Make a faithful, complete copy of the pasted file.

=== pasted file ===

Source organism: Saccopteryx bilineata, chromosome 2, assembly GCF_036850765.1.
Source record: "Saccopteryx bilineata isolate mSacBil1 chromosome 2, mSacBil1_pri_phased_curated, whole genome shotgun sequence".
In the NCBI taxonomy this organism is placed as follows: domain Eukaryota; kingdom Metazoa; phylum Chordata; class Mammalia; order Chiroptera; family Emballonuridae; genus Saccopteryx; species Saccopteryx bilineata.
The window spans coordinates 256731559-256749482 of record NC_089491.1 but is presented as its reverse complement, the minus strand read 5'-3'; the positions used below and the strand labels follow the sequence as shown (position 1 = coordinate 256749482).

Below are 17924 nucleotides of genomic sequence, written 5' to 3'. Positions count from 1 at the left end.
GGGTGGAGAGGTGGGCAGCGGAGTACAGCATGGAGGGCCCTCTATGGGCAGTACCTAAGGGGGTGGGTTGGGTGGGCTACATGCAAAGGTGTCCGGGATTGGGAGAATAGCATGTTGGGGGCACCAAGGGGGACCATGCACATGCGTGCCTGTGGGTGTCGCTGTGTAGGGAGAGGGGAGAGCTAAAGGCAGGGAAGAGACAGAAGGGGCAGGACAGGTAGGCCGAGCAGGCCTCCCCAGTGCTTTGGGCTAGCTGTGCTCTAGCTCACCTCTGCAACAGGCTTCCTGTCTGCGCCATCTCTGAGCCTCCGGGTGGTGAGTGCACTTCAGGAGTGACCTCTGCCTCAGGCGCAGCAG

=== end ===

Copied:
Source organism: Saccopteryx bilineata, chromosome 2, assembly GCF_036850765.1.
Source record: "Saccopteryx bilineata isolate mSacBil1 chromosome 2, mSacBil1_pri_phased_curated, whole genome shotgun sequence".
In the NCBI taxonomy this organism is placed as follows: domain Eukaryota; kingdom Metazoa; phylum Chordata; class Mammalia; order Chiroptera; family Emballonuridae; genus Saccopteryx; species Saccopteryx bilineata.
The window spans coordinates 256731559-256749482 of record NC_089491.1 but is presented as its reverse complement, the minus strand read 5'-3'; the positions used below and the strand labels follow the sequence as shown (position 1 = coordinate 256749482).

Below are 17924 nucleotides of genomic sequence, written 5' to 3'. Positions count from 1 at the left end.
GGGTGGAGAGGTGGGCAGCGGAGTACAGCATGGAGGGCCCTCTATGGGCAGTACCTAAGGGGGTGGGTTGGGTGGGCTACATGCAAAGGTGTCCGGGATTGGGAGAATAGCATGTTGGGGGCACCAAGGGGGACCATGCACATGCGTGCCTGTGGGTGTCGCTGTGTAGGGAGAGGGGAGAGCTAAAGGCAGGGAAGAGACAGAAGGGGCAGGACAGGTAGGCCGAGCAGGCCTCCCCAGTGCTTTGGGCTAGCTGTGCTCTAGCTCACCTCTGCAACAGGCTTCCTGTCTGCGCCATCTCTGAGCCTCCGGGTGGTGAGTGCACTTCAGGAGTGACCTCTGCCTCAGGCGCAGCAG